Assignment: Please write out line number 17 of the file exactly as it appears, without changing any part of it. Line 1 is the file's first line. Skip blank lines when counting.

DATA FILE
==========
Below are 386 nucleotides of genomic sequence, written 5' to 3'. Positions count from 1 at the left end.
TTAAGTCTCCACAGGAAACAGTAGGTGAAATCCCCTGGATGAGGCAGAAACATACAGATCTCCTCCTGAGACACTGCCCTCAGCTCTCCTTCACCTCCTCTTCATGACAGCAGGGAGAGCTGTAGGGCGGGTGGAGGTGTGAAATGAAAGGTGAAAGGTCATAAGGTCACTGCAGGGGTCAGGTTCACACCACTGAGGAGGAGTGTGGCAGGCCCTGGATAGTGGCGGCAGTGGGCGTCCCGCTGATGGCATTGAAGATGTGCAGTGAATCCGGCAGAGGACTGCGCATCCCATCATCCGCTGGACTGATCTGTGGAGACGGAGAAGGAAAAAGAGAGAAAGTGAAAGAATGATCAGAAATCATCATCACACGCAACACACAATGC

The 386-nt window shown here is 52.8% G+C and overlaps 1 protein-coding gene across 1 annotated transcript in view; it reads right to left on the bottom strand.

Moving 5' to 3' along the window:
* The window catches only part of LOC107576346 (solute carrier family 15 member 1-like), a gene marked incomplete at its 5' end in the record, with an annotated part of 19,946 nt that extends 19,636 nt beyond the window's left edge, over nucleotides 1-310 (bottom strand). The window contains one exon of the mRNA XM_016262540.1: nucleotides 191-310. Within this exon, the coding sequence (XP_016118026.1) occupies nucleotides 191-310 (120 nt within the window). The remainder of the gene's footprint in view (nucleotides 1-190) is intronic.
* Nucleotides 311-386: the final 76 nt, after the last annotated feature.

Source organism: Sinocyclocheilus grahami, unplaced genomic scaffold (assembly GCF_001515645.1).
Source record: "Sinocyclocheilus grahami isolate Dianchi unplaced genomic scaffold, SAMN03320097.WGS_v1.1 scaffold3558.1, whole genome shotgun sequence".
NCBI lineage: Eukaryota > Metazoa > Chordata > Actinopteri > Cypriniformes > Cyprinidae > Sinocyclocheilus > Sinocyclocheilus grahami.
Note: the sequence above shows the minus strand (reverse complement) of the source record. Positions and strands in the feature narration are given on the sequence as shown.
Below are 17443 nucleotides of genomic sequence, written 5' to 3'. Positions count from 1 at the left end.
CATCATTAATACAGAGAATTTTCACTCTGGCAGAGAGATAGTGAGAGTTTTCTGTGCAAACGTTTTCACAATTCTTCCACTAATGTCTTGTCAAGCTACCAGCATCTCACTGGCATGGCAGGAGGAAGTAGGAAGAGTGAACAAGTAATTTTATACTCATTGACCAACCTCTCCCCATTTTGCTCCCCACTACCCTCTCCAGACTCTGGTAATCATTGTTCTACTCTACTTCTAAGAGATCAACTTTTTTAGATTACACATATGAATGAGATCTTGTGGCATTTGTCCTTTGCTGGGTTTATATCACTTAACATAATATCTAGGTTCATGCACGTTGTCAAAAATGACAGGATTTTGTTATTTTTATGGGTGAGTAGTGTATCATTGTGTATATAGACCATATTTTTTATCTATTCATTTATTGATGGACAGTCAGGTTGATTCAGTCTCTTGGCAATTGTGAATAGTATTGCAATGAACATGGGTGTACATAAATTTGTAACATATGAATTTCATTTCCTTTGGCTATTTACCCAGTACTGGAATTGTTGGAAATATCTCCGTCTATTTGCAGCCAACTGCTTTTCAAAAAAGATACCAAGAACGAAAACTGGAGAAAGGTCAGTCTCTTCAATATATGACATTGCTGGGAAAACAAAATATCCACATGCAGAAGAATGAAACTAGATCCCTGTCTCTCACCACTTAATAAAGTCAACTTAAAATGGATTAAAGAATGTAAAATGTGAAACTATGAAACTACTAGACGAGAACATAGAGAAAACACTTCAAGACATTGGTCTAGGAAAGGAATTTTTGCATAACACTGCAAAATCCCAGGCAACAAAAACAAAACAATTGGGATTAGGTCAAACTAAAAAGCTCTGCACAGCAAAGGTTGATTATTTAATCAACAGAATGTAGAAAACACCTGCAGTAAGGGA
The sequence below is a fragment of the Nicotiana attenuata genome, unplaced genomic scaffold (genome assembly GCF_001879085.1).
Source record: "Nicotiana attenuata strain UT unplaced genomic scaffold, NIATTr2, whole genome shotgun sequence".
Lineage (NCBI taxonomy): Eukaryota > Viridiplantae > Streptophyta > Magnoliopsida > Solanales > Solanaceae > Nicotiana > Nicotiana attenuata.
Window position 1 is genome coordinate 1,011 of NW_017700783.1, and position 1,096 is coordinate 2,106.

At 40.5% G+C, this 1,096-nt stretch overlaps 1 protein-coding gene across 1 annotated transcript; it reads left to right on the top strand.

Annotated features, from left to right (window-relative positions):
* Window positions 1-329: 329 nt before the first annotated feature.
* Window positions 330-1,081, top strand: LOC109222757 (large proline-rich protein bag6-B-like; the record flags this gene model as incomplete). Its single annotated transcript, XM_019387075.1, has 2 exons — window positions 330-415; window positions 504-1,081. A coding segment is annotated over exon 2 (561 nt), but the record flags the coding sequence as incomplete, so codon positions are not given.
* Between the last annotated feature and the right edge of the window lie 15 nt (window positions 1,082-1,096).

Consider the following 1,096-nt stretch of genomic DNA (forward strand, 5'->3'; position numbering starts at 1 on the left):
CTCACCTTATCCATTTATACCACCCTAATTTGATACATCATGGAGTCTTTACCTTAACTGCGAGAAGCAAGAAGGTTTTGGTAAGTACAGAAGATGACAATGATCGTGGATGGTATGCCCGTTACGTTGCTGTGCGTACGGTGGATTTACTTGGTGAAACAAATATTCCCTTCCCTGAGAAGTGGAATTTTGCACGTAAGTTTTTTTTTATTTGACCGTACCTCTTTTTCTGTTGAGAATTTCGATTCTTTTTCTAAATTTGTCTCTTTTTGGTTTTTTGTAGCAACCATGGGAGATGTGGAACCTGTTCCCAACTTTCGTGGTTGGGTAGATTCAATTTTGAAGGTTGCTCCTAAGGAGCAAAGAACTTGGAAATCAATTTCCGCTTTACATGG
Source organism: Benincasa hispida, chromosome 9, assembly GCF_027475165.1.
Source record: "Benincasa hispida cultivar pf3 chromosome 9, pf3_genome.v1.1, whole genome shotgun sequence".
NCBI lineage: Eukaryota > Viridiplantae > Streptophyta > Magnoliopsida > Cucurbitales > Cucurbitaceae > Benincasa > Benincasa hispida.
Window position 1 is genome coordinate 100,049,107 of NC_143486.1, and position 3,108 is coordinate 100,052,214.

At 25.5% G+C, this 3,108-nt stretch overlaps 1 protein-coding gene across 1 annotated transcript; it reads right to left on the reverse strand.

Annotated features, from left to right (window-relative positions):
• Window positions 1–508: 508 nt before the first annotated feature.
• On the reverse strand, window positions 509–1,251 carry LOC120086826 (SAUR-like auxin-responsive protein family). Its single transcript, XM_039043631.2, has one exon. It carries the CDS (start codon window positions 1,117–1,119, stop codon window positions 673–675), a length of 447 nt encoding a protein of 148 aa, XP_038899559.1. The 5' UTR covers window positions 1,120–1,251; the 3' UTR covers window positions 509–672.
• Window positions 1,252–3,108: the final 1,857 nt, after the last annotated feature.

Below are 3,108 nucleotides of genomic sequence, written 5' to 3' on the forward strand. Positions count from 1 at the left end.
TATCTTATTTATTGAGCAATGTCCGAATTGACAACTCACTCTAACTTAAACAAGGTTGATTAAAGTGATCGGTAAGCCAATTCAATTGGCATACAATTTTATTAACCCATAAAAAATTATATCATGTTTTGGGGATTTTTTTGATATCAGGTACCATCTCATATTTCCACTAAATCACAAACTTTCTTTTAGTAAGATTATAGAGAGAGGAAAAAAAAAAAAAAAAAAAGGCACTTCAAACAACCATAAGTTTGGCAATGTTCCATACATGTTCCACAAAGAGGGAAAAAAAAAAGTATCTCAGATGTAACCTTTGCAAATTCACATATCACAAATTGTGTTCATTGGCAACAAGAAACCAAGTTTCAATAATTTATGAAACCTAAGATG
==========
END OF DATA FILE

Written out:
At 40.5% G+C, this 1,096-nt stretch overlaps 1 protein-coding gene across 1 annotated transcript; it reads left to right on the top strand.